pic00001.jpgI’ve been experimenting with my camera. Having tried to take photo’s of some of my more expensive pipes, as much for insurance reasons as for bragging purposes, I didn’t get much of a result before. Having read the handbook that followed the camera, I have found out how to take “macro” shots. So here’s my Peterson 2002 Limited edition. A beauty, ain’t she? And the picture isn’t too bad either. Having the picture here, on the internet, means that even if the computer breaks down, I can still show the picture to anyone with internet access. Which is great if I loose the pipe or it gets stolen. Maybe I should catalogue all my pipes like this? At least the expensive ones.

pic00002.jpgHere’s another one. My meershaum by Sevket Gezer, Turkey, signed and beautifully carved it is known as the “Two Dragons” because of the twin dragons carved on either side of the pipe. After four years it is starting to “take colour” on the shank. The great thing about these meerschaums is, that even though the patterns are copied, no two are alike. Sevket is known for his floral decoration on pipes and this one is no exception.
A few points about meerschaum. It is a porous material. Don’t get meerschaum pipes wet. Don’t smoke them with dirty hands. They will take sweat and dry out, but dirty sweat will leave a fingerprint on the pipe that will never come out. Wash your hands before filling the bowl and lighting up. It is not as fragile a material as one is led to believe. Other than that, they are wonderful to smoke.

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Aromatic Tobacco

Posted by Exile on February 24, 2008

As I have mentioned before, my tobacconist is moving. I buy my tobacco from what I believe is probably the last of the great blenders. I have my own recipe for my pipe tobacco. It is a blend of 80% rough cut virginia, and equal amounts of burley and latakia. I am currently considering having a little perique added to the blend but conservatism holds me back as yet. My tobacconist is Poul Olsen’s My Own Blend. olsen.pngThe parent company, Orlik Tobacco, has bought up the Danish department of Davidoff and has decided in its infinite wisdom to combine the two shops in the old Davidoff premises, which means that my comfortable little tobacco shop is closing as such. I suppose the idea is to create a sort of “Gentlemens equipper” with everything from pipes to aftershave and fine spirits.Today was the last day. I went off to visit. I needed to buy tobacco anyway, so the journey wasn´t entirely just for the chatter.

Thinking I could sort of sneak in and get out quickly, as I had other things to do, was hurredly thrown overboard as I ran in to some of my mates from my pipe club who were also bargain hunting and visiting the shop for the last time in its present form. We decided to break all the anti smoking laws for the day and promptly filled our pipes and lit up. The guys that staff the place were elated. Memories of how it used to be came drifting back as the smoke began to permeate through the old woodwork and display cabinets full of fine hand made Danish and foreign pipes. I have rarely seen so many customers in the shop at one time. Business was brisk on the last day. Congratulations, hopes of continued success, hand shaking and well wishing.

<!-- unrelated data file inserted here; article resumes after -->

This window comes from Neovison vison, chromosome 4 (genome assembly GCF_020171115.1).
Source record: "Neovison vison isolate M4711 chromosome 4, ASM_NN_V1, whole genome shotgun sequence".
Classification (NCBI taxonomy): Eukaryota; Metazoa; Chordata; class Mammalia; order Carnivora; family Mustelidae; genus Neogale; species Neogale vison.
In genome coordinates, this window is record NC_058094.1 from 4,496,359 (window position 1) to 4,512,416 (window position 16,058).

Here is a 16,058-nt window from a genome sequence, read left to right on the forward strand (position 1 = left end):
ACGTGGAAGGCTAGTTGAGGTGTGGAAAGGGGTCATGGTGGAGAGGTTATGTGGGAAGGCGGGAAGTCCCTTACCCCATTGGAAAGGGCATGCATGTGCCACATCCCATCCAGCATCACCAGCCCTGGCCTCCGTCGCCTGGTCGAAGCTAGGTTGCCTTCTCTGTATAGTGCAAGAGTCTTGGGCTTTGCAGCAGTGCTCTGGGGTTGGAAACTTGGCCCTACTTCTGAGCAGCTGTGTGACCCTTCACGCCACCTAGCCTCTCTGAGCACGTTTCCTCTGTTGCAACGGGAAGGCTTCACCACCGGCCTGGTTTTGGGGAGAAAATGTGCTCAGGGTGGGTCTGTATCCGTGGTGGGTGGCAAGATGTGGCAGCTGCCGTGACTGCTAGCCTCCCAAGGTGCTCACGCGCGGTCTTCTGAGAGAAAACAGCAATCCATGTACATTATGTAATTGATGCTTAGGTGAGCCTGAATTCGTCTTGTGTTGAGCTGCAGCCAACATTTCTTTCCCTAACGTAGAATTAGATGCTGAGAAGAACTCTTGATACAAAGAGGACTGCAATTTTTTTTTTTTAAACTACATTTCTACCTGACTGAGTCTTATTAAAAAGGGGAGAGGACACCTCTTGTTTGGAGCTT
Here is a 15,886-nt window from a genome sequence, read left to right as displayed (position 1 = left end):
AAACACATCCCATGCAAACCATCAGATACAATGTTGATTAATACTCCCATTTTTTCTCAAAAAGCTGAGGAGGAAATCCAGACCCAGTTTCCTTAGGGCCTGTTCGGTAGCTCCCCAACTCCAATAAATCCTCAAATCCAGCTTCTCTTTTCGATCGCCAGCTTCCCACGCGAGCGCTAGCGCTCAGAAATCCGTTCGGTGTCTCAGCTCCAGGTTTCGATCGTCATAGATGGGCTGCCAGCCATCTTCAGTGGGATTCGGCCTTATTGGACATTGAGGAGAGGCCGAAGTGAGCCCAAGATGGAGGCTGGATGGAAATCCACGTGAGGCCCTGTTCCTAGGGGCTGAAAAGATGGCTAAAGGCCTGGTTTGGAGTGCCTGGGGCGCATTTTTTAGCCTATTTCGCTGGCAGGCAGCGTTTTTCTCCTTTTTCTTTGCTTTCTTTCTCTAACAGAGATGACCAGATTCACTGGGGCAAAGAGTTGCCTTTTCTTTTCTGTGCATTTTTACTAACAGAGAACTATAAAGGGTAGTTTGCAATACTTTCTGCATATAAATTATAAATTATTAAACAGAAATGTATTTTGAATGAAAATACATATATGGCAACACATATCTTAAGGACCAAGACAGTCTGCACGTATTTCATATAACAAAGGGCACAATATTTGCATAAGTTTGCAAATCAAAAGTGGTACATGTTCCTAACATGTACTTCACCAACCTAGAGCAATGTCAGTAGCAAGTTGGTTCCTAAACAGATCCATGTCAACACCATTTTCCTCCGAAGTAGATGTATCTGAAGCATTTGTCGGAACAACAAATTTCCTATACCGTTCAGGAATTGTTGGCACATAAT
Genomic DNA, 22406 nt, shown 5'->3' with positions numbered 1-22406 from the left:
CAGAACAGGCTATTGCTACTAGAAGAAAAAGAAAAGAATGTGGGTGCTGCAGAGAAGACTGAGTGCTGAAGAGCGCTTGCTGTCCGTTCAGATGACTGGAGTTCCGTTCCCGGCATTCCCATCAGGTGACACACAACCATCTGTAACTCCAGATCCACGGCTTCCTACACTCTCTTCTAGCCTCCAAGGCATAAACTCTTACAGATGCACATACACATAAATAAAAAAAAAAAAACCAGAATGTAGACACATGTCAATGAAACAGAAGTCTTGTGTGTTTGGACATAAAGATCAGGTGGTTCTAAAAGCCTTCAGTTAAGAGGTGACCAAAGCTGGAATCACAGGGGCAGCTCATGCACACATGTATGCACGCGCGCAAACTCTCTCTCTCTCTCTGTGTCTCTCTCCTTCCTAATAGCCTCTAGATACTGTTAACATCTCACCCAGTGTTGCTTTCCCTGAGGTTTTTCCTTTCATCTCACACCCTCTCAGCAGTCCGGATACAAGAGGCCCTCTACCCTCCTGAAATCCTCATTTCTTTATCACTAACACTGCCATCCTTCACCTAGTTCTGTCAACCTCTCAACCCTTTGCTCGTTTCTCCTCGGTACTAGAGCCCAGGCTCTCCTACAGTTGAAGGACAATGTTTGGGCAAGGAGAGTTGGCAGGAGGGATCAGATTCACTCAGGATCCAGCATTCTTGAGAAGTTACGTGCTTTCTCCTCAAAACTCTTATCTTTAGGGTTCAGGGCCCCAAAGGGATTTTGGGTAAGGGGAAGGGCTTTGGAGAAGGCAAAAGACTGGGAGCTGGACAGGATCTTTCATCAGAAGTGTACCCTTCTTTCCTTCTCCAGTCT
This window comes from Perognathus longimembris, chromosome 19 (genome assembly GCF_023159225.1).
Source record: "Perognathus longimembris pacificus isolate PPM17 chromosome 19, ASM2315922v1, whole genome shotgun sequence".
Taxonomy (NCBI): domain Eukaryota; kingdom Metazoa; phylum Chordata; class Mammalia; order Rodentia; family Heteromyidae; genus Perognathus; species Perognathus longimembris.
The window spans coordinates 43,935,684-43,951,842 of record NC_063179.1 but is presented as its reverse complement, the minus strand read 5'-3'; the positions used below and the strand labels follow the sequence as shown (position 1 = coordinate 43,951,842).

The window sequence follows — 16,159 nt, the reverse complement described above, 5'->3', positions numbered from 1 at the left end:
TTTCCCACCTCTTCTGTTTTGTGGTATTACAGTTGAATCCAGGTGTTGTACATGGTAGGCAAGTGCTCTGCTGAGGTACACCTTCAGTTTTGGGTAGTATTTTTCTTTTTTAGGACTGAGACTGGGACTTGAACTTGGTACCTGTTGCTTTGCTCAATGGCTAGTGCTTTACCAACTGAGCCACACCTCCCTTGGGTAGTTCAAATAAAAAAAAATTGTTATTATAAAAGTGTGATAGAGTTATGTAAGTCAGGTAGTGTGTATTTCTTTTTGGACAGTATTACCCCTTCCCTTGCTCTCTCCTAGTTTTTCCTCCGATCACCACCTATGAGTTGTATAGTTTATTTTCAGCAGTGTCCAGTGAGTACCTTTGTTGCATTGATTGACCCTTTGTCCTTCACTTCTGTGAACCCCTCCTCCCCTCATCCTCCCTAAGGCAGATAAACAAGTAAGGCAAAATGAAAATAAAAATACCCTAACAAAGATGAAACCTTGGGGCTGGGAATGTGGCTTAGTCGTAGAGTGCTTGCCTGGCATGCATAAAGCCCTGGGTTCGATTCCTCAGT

I couldn’t help feeling that the tobacconist is part of my extended family. People come there that I know. My friends are there. I hear news of others that I haven’t seen for some time from the staff. We can leave messages for each other there. “Say hello to… if he drops in”. “So and so was here last week, he said, did, bought..” and so on. “This guy is ill, this one’s on holiday in wherever, did you hear about?..” A mine of invaluable gentlemens gossip.
The place has been a part of my social network. It would be a shame if that went down the drain.

I realise that things change, that there are people that will make life changing decisions for me without my consent or consultation. Like this bloody ridiculous smoking ban, which is the most anti social piece of legislation ever thought of in human memory. I can’t help wondering if that hasn’t had something to do with Orlik’s decision to amalgamate my tobacconist with a bloody expensive perfume store. Still, I’ll have to give it a chance. No point passing judgement before the trial is over.

I just hope I get to be as content with the new premises as I was with the old.

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Bargain Basement

Posted by Exile on February 16, 2008

I went shopping today. Not just any old shopping. My tobacconist is moving the business to a new address where two businesses will be amalgamated into one. The excess stock has to go. Including some very nice and very valuable pipes. Armed to the teeth with my trusty credit card, I drove into the heart of Copenhagen, determined to find that certain something that will afford me a great deal of pleasure.

My pipe collection has grown larger during the past few months, so I am not in direct need of a new pipe. My birthday and Christmas brought riches beyond my desires and I am not one to just dash off and buy a new pipe, but occasionally circumstances outweigh commonsense. This was one of those occasions.

Here’s a quick resumé of my luck going back to mid November.